'Their hearts must have sunk as they watched us pass'
RNLI Peterhead Coxswain Andy Brown and Crew Member George Watt were among the volunteers starting their working day when their pagers sprang to life at 9.30am. Within minutes, they and five other crew members were aboard the all-weather Tamar lifeboat The Misses Robertson of Kintail, powering towards Slains Castle in Cruden Bay.
The Coastguard had tasked the crew to find a red and white fishing boat – her crew had reported engine failure.
Battling against force 6 winds and rough waves, the volunteers headed down the east coast. There was no trace of the boat. ‘But when we were coming back on ourselves we suddenly saw something in the distance. I thought: “What’s that over there?”’ Andy remembers.
Two anglers were at the foot of the cliffs, waving a flag they had cobbled together using their fishing rod and a lifejacket. They were waving it frantically for help.
‘The fishermen were dressed all in black, so it was hard to see them against the cliffs,’ recalls George. ‘Their hearts must have sunk as they watched us pass them the first time,’ adds Andy.
‘As they waved the flag, we saw their boat bobbing up and down nearby, but it was underwater.’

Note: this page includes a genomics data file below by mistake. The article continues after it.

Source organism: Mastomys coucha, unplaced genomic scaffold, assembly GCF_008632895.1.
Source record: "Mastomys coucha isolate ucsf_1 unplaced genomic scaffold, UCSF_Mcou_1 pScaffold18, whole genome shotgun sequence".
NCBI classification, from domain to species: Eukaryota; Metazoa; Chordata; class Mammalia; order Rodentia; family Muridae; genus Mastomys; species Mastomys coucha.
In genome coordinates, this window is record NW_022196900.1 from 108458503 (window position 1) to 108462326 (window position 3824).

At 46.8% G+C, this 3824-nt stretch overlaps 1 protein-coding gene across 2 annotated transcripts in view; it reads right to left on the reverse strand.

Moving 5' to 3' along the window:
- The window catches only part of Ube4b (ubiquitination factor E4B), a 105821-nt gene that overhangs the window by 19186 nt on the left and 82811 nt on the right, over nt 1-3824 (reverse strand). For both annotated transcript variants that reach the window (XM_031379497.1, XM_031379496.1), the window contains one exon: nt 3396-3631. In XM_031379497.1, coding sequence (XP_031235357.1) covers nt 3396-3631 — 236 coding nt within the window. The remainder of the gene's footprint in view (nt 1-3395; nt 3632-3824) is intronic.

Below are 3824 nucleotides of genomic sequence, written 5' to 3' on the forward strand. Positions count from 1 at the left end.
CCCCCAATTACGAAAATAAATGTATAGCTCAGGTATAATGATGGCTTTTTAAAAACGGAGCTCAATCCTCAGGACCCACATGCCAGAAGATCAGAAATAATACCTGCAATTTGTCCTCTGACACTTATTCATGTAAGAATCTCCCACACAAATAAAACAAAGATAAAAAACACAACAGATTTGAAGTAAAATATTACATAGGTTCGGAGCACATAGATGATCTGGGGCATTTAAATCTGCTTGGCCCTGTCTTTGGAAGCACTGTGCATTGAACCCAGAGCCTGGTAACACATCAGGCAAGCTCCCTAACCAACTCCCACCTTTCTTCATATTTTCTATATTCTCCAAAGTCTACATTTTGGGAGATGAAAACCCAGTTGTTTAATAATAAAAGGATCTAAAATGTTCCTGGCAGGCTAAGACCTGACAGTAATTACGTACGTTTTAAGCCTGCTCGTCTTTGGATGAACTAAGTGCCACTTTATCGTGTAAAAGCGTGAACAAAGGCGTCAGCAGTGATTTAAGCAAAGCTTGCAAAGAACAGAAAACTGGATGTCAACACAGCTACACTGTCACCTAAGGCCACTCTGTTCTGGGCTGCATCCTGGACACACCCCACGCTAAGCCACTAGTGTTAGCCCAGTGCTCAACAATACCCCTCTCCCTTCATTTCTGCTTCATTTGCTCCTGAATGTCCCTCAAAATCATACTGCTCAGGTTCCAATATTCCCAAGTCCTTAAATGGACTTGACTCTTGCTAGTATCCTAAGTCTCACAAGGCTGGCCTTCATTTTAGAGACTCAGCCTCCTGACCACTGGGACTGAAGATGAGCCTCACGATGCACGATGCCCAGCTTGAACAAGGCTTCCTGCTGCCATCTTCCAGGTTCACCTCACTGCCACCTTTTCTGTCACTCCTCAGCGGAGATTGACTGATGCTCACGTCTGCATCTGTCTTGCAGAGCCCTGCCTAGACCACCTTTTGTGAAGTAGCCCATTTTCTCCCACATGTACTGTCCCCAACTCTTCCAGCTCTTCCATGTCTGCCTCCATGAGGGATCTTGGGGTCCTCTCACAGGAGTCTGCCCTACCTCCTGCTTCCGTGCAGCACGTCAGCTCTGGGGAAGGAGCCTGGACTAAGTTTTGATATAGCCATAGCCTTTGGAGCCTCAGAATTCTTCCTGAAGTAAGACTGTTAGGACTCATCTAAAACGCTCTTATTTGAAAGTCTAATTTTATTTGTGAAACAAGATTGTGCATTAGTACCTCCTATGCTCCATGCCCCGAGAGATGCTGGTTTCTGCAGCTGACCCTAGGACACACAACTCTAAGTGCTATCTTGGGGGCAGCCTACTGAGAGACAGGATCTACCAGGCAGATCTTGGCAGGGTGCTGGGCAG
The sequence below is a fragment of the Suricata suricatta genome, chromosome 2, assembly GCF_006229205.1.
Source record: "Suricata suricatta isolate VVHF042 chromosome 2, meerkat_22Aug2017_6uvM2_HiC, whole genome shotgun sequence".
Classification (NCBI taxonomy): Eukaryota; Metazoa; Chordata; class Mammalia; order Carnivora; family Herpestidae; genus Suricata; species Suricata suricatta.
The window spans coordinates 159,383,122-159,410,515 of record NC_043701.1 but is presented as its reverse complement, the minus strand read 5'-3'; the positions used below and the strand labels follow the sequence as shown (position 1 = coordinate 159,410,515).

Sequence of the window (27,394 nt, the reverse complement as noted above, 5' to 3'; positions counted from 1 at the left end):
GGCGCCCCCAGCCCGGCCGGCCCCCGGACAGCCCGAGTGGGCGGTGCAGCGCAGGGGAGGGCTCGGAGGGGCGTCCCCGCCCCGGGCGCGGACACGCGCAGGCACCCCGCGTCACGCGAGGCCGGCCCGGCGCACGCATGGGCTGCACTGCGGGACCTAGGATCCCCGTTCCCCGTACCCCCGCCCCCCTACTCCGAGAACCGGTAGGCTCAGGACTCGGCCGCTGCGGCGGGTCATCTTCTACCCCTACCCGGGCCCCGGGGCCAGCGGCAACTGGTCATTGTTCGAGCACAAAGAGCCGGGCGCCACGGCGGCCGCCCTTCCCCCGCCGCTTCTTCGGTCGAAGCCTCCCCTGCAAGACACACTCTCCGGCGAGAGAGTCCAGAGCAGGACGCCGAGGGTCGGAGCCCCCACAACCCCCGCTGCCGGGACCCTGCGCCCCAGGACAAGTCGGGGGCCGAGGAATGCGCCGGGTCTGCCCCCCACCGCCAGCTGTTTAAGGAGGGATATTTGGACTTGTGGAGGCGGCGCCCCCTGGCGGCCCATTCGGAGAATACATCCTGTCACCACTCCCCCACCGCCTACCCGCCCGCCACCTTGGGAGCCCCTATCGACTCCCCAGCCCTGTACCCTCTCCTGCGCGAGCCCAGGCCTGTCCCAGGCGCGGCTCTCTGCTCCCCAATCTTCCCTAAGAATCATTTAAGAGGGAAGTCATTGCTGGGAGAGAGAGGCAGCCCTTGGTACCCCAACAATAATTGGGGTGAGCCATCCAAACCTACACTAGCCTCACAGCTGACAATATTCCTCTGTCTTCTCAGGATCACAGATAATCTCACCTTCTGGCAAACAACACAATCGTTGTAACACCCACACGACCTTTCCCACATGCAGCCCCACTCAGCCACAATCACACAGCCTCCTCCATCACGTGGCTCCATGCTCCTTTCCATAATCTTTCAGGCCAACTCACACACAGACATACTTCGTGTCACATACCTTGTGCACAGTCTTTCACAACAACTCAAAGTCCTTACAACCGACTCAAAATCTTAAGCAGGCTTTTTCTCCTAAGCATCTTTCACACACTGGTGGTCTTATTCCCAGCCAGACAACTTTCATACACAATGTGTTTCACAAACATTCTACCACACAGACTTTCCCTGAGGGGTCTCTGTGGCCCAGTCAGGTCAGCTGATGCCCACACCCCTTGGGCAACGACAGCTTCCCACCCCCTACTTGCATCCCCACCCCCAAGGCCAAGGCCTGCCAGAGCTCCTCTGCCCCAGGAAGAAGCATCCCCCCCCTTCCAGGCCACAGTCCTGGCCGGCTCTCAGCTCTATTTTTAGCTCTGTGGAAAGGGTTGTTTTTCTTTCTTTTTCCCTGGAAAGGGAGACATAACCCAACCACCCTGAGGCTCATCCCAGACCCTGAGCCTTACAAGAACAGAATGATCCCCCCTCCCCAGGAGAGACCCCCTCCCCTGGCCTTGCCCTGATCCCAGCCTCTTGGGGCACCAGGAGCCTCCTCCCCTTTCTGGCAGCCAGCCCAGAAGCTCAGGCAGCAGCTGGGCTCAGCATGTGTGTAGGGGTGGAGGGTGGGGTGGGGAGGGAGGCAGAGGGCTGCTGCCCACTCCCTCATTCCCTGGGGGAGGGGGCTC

The lifeboat crew realised the fishermen’s boat had been driven onto rocks near the cliff base after their engine failed.
The force of the collision had severely damaged the boat, leaving the father and son no choice but to step onto the rocks as their vessel sank. Stranded on a rock that was battered by waves, they were becoming increasingly wet, cold and anxious.
‘Straight away, I knew we were going to have to launch our daughter boat – the Y boat,’ says Andy, referring to the small powered inflatable carried aboard the Tamar and used to access shallow and rocky waters. ‘There was just a perfect V-shape opening under the cliff for it to go into and rescue the fishermen.’
George and his fellow Crew Member Robert Geary volunteered to launch the daughter boat from the Tamar. ‘It was my first shout going out in the Y boat. All of the training we’ve had suddenly came into play and we managed to drive the bow of the boat nose onto the rocks. I knew I had to get those guys off the cliffs. That was my priority,’ George recalls. ‘It must be a horrible feeling to have all that water around you with no way of getting out.’
Thanks to Robert’s excellent helmsmanship, George was able to help the father and son aboard. The volunteers took the pair back to the larger Tamar class, which Andy powered back to shore. The anglers were handed over to waiting paramedics and on to hospital, but they were released later with no serious injuries.
Andy says: ‘The crew train every Monday night so that when it comes down to the crunch, we can get the job done. For me, teamwork is the best part of being on the crew.’
‘It’s the same for me,’ George agrees. ‘At the end of the day we’re saving lives at sea. And that’s why I joined the RNLI.'
You can help make sure our volunteers are ready for the next emergency by donating to the RNLI Christmas appeal.